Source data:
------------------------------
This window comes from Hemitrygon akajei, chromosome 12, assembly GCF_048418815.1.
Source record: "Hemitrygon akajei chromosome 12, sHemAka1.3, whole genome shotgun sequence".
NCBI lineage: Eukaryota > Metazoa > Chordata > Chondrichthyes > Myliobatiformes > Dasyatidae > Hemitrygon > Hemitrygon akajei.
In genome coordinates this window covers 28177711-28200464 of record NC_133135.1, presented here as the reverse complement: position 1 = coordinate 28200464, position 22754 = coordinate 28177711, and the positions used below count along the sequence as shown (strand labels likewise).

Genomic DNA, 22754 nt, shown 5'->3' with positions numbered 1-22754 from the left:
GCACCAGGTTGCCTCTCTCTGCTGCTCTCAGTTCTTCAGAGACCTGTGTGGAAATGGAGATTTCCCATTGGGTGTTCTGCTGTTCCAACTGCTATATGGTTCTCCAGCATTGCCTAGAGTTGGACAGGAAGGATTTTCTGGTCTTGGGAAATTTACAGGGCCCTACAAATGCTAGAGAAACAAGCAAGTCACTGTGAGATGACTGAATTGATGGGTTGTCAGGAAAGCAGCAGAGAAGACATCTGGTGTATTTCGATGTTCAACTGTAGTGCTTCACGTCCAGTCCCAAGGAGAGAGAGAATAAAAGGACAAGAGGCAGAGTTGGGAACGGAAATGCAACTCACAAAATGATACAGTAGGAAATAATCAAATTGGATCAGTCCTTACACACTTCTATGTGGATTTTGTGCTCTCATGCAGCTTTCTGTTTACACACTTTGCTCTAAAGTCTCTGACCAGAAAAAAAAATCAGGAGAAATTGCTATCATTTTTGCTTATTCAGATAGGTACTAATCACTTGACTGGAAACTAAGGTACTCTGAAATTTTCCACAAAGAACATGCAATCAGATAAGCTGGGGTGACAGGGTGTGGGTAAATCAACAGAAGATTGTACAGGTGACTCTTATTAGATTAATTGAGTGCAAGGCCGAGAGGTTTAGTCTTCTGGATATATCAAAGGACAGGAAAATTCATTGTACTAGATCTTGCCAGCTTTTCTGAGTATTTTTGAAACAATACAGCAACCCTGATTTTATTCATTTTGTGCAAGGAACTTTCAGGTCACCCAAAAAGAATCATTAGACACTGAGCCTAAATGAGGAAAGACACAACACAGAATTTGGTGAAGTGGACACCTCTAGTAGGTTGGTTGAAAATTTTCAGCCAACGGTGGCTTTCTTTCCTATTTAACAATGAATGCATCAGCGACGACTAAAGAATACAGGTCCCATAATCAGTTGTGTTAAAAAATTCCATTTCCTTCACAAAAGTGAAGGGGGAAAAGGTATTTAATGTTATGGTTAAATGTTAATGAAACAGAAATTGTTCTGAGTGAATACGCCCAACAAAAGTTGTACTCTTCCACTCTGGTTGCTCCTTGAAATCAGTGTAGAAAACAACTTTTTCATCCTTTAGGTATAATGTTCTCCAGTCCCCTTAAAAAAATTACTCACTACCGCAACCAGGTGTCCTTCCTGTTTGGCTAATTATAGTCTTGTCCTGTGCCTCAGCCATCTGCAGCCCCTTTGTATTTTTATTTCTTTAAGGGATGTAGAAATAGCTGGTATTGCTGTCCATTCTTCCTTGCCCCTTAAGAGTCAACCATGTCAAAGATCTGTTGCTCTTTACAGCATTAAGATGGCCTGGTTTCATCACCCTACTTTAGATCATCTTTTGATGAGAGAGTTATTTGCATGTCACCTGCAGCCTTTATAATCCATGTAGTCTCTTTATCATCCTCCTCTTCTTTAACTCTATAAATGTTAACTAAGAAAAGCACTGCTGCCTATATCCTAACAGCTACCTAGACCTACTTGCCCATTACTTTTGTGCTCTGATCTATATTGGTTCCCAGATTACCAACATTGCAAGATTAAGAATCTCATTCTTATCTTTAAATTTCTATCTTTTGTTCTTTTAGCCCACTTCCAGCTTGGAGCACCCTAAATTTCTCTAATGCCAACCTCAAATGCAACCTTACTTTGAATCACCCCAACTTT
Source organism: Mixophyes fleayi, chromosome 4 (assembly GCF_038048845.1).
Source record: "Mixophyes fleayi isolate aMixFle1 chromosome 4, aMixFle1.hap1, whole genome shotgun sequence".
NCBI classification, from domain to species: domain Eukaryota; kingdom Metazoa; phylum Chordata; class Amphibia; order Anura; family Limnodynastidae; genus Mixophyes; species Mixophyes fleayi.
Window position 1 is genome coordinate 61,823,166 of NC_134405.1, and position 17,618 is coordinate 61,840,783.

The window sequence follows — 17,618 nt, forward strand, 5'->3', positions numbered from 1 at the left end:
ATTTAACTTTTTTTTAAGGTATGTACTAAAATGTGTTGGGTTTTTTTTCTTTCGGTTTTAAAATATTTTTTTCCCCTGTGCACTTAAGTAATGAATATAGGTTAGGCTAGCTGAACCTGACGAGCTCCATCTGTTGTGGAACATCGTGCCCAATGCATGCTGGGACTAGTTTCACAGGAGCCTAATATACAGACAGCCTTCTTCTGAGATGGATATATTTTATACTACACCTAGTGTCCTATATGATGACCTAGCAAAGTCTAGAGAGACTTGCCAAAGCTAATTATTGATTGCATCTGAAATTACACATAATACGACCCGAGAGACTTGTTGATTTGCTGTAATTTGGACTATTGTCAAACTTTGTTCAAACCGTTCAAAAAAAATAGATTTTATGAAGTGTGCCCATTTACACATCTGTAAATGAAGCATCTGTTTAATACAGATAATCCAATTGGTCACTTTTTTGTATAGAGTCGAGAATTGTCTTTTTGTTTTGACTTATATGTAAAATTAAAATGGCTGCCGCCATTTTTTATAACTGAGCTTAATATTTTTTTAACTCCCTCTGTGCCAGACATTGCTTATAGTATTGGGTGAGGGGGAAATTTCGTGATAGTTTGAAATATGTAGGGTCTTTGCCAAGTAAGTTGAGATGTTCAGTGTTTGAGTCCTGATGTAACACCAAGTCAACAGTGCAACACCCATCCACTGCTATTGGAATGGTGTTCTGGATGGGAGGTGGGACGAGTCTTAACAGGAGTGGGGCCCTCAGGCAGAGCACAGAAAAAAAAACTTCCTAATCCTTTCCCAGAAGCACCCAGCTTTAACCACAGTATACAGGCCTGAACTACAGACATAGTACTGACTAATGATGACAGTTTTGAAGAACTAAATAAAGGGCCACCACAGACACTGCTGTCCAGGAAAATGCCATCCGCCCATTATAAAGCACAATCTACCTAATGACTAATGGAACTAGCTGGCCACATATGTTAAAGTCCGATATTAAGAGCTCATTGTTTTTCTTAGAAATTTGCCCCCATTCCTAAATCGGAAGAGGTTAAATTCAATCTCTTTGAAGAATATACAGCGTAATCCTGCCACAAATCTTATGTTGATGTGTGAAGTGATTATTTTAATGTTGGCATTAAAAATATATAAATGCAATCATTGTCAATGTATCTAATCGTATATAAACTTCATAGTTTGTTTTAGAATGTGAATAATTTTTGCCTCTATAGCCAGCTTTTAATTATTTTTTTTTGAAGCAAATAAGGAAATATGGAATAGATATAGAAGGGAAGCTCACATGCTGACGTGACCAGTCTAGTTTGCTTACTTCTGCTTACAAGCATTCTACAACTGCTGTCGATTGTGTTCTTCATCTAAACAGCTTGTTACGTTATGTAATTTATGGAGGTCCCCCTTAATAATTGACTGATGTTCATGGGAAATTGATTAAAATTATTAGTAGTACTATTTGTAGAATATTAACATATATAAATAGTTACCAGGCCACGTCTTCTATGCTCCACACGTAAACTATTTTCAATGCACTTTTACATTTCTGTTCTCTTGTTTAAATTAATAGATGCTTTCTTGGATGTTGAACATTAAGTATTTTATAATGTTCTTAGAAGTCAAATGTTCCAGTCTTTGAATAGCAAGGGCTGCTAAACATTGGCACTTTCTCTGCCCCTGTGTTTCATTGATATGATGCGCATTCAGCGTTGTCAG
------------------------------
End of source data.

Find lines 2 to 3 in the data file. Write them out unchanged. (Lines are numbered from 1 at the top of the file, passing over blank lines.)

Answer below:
Source record: "Hemitrygon akajei chromosome 12, sHemAka1.3, whole genome shotgun sequence".
NCBI lineage: Eukaryota > Metazoa > Chordata > Chondrichthyes > Myliobatiformes > Dasyatidae > Hemitrygon > Hemitrygon akajei.